Introduction to Kirchoff's Law & Network Analysis

The following paper was presented at CEOCOR – Brussels, Belgium – 19th – 22nd May 2014.

The paper was authored by Ken Lax, and presented by Ken at the conference.

DISCLAIMER: All information, references to Standards and / or criteria correct at time of paper.


Kirchhoff’s Laws are the foundation for many network analysis techniques. 

Cathodic Protection systems are essentially d.c. electrical networks and the distribution of current follows these laws.

Most CP applications will not require any knowledge of these laws but sooner or later every CP practitioner will need to apply and understand them.

By the end of this presentation you will be able to apply Kirchhoff’s Laws and resolve the simultaneous equations using matrix algebra.

An understanding of Kirchhoff’s Laws, and the ability to apply them, will enable you to understand:

  • I-V equivalent circuits (source transformations)
  • Superposition applications
  • Mesh networks
  • LaPlace transformations (not covered in this presentation)
  • Node Voltage Analysis (NVA)
  • Thevenin and Norton Theorems (not covered in this presentation)

We will only be considering d.c. circuits in this introduction.


  • Circuit definitions (branch, junction, node)
  • Definition of Kirchhoff’s Current Law (KCL)
  • Definition of Kirchhoff’s Voltage Law (KVL)
  • Some warm-up exercises with Ohms Law
  • Simple rules for applying KCL and KVL to produce independent simultaneous equations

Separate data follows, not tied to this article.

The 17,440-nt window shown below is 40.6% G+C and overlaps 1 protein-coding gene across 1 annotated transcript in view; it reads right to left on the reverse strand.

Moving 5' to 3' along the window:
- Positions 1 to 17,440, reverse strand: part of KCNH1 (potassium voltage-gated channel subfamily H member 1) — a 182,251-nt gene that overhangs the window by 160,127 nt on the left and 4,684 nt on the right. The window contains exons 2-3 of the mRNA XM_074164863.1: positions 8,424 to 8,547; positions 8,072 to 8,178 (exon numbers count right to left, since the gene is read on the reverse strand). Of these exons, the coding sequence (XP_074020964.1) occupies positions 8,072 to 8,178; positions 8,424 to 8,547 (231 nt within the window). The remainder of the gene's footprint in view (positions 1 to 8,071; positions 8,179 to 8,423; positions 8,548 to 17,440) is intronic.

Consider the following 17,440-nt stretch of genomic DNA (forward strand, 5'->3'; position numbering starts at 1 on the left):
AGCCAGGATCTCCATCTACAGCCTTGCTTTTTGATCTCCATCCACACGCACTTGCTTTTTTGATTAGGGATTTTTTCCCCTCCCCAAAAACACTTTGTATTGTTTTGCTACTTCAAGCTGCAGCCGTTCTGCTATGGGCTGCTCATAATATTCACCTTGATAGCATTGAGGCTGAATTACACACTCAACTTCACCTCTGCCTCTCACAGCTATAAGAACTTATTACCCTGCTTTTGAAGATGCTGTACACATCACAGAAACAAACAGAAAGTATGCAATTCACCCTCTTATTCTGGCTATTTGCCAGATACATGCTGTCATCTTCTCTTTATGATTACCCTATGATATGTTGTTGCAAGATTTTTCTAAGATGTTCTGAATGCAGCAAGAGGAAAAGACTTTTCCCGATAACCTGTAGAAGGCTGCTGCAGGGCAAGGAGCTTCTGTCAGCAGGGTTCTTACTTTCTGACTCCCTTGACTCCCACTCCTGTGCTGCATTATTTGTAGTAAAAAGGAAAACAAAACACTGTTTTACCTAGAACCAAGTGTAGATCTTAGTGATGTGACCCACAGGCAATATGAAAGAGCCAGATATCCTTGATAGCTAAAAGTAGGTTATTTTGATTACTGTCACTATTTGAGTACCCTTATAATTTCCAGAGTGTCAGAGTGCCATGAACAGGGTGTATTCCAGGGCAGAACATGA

• KCL and KVL exercises with increasing complexity
  • Simple way to solve simultaneous equations using Excel
  • Solving simultaneous equations using augmented or inverted matrix operations



Kirchoff's Current Law (KCL) and Kirchoff's Voltage Law (KVL) will add to the existing knowledge of CP engineers and designers and help to explain some of those mysterious situations that cannot be explained just by Ohms Law.


Passive sign convention:  Current enters a passive device at its POSITIVE terminal.

Current:  Measurement of the electric charge passing through a given point within a certain amount of time.  Units are Coulombs per second (amperes).

Voltage:  measures the amount of energy required to move a given amount of charge as it passes through a circuit.  Units are Joules per Coulomb (Volts).

Junction:  Any place where two or more wires come together.

Branch:  Anything that connects two junctions

Node:  A point in the circuit


Also known as the JUNCTION rule.  Conservation laws tell us that electrons must behave in a certain way when connecting devices to make a circuit.   The electron behaviour governs the voltage and current around the loops and at the nodes.  So Kirchhoff’s Laws apply whatever devices are used in the circuit since it is a law of conservation of charge (KCL) or energy (KVL).

The sum of the currents entering any junction must equal the sum of the currents leaving that junction.



Also known as the LOOP rule. 

The sum of the potential differences across all elements around any loop must be zero.